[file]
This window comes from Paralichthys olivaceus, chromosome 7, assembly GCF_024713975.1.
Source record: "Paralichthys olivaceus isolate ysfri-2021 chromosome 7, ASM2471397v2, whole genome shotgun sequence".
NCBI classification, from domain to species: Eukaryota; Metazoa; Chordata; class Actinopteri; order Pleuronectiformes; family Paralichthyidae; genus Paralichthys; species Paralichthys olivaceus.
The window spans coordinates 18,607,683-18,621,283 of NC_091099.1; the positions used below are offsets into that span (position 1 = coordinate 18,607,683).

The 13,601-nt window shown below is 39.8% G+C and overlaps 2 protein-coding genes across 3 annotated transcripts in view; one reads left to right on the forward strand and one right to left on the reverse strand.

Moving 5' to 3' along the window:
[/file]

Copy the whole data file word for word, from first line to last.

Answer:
This window comes from Paralichthys olivaceus, chromosome 7, assembly GCF_024713975.1.
Source record: "Paralichthys olivaceus isolate ysfri-2021 chromosome 7, ASM2471397v2, whole genome shotgun sequence".
NCBI classification, from domain to species: Eukaryota; Metazoa; Chordata; class Actinopteri; order Pleuronectiformes; family Paralichthyidae; genus Paralichthys; species Paralichthys olivaceus.
The window spans coordinates 18,607,683-18,621,283 of NC_091099.1; the positions used below are offsets into that span (position 1 = coordinate 18,607,683).

The 13,601-nt window shown below is 39.8% G+C and overlaps 2 protein-coding genes across 3 annotated transcripts in view; one reads left to right on the forward strand and one right to left on the reverse strand.

Moving 5' to 3' along the window: